Against all hope, Abraham in hope believed and so became the father of many nations, just as it had been said to him, "So shall your offspring be." Without weakening in his faith, he faced the fact that his body was as good as dead - since he was about a hundred years old - and that Sarah's womb was also dead. Yet he did not waver through unbelief regarding the promise of God," {Rom 4:17b-20a NIV}

Paul gives us three things that tell us what faith is: First, Abraham believed God. God is the object of our faith. What matters the most is who we believe in, and not necessarily how much we believe. Jesus told us that even if we have a little tiny faith, like a mustard seed, it will work. The object of your faith is the important thing.

He is the God who gives life to the dead. He is the God who "calls things that are not, as though they were." It was that God in whom he fixed his faith.

But, whenever we are called to exercise faith, we come against some obstacles. Abraham teaches us to have faith in God in hopeless circumstances. "Against all hope, Abraham in hope believed..." “he did not wave through unbelief regarding the promise of God..." The promise of God hung on the fact that there must be a child born to Abraham and Sarah. Through that child would come all the descendants from the nations of the world that would be blessed by Abraham. And, more important yet, through that child would come Jesus Christ, the Savior.

Abraham looked at the circumstances and saw his hundred-year-old body and the barrenness of Sarah's womb. Abraham faced the hopelessness of these facts "without weakening in his faith." Rather, “he was strengthened in his faith and gave glory to God," {Rom 4:20b NIV} His faith was made strong. Faith grows. Jesus said it would. If you have faith like a tiny little mustard seed, but the object of your faith is trustworthy and has promised to do something, then exercise your faith and it will grow. Obey. Abraham did; and as he believed and obeyed, he was strengthened in his faith and he gave glory to God.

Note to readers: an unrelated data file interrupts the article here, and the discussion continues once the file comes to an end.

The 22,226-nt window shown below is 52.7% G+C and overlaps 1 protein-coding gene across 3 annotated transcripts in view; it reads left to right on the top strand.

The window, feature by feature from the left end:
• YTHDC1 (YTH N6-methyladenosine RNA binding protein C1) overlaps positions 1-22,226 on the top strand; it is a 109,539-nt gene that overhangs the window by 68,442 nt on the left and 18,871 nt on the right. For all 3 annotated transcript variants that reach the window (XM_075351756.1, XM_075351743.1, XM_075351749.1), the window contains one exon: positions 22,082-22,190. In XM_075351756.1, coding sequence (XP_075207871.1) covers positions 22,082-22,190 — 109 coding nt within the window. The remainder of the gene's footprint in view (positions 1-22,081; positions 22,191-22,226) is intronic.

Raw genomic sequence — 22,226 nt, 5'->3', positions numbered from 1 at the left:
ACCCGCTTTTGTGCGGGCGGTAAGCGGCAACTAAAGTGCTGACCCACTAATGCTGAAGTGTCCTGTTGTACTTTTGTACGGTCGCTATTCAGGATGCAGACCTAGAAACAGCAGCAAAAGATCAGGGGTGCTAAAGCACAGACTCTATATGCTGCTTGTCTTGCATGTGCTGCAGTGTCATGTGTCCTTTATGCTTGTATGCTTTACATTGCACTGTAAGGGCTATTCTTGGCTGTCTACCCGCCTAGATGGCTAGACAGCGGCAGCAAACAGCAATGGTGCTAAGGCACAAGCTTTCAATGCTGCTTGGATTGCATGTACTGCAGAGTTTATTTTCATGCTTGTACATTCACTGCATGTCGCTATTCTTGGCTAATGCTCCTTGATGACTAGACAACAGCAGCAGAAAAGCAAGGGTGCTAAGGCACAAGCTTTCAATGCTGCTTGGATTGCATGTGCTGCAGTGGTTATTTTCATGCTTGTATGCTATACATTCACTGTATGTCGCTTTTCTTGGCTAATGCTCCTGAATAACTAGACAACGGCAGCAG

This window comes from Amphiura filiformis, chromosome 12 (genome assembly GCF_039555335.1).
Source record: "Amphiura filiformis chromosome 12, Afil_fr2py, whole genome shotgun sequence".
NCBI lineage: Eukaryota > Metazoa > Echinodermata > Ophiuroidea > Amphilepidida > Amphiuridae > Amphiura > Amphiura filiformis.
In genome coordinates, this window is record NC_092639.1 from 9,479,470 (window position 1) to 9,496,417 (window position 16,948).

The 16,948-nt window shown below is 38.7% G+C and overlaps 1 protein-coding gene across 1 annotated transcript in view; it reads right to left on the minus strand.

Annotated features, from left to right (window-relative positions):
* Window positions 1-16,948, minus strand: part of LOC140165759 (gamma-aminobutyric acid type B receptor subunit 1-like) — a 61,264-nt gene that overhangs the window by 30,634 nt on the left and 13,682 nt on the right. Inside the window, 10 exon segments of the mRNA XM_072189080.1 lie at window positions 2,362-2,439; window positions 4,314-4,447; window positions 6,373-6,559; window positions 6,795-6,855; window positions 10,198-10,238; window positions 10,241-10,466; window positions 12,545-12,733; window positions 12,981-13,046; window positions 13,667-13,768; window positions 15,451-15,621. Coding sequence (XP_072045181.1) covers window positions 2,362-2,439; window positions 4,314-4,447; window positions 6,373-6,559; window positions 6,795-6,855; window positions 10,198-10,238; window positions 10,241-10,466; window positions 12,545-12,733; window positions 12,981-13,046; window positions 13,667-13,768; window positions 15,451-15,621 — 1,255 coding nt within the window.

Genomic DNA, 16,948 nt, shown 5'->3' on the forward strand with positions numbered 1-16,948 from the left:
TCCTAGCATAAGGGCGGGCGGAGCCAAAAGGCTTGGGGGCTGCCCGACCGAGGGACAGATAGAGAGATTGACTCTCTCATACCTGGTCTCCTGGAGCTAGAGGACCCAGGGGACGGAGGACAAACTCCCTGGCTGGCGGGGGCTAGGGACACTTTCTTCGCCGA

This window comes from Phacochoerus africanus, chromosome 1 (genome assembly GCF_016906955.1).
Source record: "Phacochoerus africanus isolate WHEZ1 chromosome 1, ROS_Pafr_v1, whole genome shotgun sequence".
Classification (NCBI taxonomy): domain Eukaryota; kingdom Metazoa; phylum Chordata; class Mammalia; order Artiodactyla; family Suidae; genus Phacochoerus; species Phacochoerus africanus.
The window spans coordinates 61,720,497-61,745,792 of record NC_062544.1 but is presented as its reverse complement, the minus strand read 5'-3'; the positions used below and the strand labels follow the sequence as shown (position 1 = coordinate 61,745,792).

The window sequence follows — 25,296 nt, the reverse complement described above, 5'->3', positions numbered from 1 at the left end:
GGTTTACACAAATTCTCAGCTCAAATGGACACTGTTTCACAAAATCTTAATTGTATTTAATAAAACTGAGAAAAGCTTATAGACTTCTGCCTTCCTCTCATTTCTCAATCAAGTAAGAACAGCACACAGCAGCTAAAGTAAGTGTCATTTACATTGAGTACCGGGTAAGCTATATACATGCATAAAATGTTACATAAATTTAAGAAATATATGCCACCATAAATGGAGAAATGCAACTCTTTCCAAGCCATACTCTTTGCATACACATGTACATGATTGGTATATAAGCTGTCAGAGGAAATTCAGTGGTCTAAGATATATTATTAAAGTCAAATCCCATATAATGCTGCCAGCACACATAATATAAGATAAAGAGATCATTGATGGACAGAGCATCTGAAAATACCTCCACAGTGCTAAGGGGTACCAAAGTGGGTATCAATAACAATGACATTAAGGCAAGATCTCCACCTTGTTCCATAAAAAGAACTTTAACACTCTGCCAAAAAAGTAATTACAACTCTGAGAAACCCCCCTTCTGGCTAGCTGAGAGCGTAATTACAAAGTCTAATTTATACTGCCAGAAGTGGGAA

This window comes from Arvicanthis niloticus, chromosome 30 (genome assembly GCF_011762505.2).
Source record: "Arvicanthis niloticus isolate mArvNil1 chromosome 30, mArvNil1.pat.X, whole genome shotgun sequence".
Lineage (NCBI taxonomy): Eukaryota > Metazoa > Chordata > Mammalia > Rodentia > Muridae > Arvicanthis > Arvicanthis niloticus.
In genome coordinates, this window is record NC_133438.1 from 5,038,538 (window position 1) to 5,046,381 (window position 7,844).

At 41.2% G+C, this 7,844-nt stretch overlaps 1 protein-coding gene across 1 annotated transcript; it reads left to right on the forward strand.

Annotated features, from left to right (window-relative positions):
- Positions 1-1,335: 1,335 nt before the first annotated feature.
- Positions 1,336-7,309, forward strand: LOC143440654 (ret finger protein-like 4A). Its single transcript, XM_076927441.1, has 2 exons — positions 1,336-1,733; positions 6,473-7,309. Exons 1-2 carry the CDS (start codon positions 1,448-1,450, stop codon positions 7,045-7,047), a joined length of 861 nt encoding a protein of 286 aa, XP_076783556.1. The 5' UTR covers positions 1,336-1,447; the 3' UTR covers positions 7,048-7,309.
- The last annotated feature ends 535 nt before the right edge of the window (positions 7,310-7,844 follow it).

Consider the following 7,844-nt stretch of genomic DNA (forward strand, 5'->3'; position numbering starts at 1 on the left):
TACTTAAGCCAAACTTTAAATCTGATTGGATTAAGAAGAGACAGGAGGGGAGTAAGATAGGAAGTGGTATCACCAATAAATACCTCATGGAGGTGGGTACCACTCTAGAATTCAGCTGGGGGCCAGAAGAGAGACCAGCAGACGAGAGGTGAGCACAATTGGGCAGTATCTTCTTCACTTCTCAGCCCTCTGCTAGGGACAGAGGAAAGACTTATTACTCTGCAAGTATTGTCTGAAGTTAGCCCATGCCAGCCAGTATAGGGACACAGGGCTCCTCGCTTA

In Verse 21 Paul says Abraham also was, ... fully persuaded that God had power to do what he had promised. That is why "it was credited to him as righteousness." {Rom 4:21-22 NIV}

Faith grounds us on the truth, as it did Abraham. He was fully persuaded. This is the faith that was credited to him as righteousness.

4. Verses 23-25 deal with the beneficiaries of faith:

The words "it was credited to him" were written not for him alone, but also for us, to whom God will credit righteousness -- for us who believe in him who raised Jesus our Lord from the dead. He was delivered over to death for our sins and was raised to life for our justification. {Rom 4:23-25 NIV}

Those words were not written for Abraham alone. They were also written for us today. We look at the faith of Abraham and say, "That was truly a “leap of faith”. Paul says it was only an ordinary faith. Anyone can exercise such faith if they want to.

You and I can benefit from that same righteousness too. We can be a friend of God, accepted before him, with worth and value in his sight - not just once as we begin our Christian life, but every day, taking it fresh from his hand. We are forgiven of our sins, restored, every day afresh and anew. All that Abraham had - the promises of the world, the indwelling of the Spirit - all are ours as well.

The gift of righteousness is for those "who believe in Him who raised Jesus our Lord from the dead." He is still the God of resurrection, the God who can raise people from the dead.

Now if we believe in God we are ready to live on the basis of his death and his life for us, knowing that his Spirit dwells in us.

Ordinance of Christian Baptism

And Church Membership

June 2, 2002


Dear Marcy, Family and Friends, dear congregation, we are here today to praise God, that through faith in Jesus Christ, Marcy has made a decision to ask for baptism and membership in the Springfield Heights Mennonite Church.